A company doing business as Good People hopes to win Basalt Town Council approval, for the second time in 17 months, to bring medicinal marijuana to the midvalley.
The company, Down Valley HYH LLC, already received the council’s blessing for its project in October 2017 and again last month. The 2017 approval expired for technical reasons – there was an issue over the filing of a site plan to the town – requiring owners Kale Lacroux and Justin Streeb to resubmit a more complete application late last year.
At its Jan. 22 regular meeting, the council gave another green light to the company’s application on first reading of the ordinance to approve the project and grant a medical marijuana license, with the makeup of the body being slightly different from what it was in 2017. Second reading and a public hearing are set for Feb. 12.
Lacroux said a July 1 grand opening is planned for Good People, which will be located in a street-facing unit on the ground floor of the Iron Horse building at 175 Midland Ave. It will be Basalt’s third official purveyor of pot following the opening of Roots RX at 165 Southside Drive and The Station at 174 Midland Avenue.
Most Roaring Fork Valley marijuana dispensaries in the area are focused on sales of the recreational product since passage of the 2012 statewide referendum making it legal to do so. But the medical marijuana market remains viable, Lacroux said.
Basalt’s regulations only allow two recreational and two medical licenses, and the town only has one of those four, a medical license, left to award. Roots RX possesses a recreational license while The Station has both types. Customers of medical marijuana products, which are generally stronger than the recreational variety, are required to hold a special state-issued card that can only be issued if the applicant has physician approval.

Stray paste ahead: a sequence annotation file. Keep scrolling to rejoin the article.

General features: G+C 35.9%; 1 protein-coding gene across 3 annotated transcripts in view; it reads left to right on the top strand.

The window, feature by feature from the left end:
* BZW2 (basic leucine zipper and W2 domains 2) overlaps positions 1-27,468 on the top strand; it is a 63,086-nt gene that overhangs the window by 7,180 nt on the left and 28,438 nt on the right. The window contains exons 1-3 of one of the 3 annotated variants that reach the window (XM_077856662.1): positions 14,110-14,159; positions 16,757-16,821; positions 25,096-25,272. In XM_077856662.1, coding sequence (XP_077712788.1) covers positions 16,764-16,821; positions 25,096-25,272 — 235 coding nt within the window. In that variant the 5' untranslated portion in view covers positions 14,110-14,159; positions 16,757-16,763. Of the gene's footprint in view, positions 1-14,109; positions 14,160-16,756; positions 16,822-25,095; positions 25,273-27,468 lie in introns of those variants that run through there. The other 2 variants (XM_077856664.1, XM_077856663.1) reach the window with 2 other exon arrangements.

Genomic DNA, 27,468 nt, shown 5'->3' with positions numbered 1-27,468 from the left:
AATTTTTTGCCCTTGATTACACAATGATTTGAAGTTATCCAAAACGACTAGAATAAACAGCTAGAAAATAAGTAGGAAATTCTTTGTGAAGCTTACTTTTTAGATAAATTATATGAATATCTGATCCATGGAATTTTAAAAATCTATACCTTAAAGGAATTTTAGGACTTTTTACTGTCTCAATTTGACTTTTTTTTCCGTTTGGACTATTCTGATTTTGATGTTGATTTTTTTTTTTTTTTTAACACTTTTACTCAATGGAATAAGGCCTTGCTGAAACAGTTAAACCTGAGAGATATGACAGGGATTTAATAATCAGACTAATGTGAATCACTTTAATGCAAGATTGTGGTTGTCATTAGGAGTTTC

“The medical marketplace is actually very underlooked,” Lacroux said. “Cannabis started as a medical source and that’s really our focus, to provide people with a quality product for their medical needs. It’s a very different market.”
People who rely on marijuana for medical purposes require much more potent doses of the product that they can’t get through recreational sellers, he said.
Lacroux explained the events leading to the expiration following initial approval in October 2017. The council’s blessing was contingent upon a site plan being filed within 180 days, according to official memorandums.
“Because the Applicant did not file the required Special Review site plan for recording within 180 days of receiving approval as was required [by the 2017 ordinance] and did not make significant progress toward finalizing the approval documents, the approval expired,” a memo from assistant planning director James Lindt to the council states.
Lacroux said there was a “clerical overlook” on the company’s part as well as the town’s, and no one noticed it until the company began taking steps to renew its license last year.
“That’s when it was brought to everyone’s attention that this plat was never filed,” he said.
Immediately after the October 2017 approval, the company began focusing on what it had to do to garner state approval, he said.
“At that point, we needed to be associated with our own cultivation facility [per state medical marijuana regulations],” Lacroux said. “We turned all of our attention into partnering with a facility in Denver to supply our product. Needless to say, that’s not an overnight process.”
Amid that effort, the state last year changed the regulation requiring medical marijuana sellers to have their own cultivation facilities. “Long story short, in turning our focus on getting certified at the state level, we overlooked a detail at the local level, and now we are just going through the process again,” Lacroux said.
He added that he and Streeb look forward to their business venture in downtown Basalt as well as providing options for medicinal marijuana patients in the valley.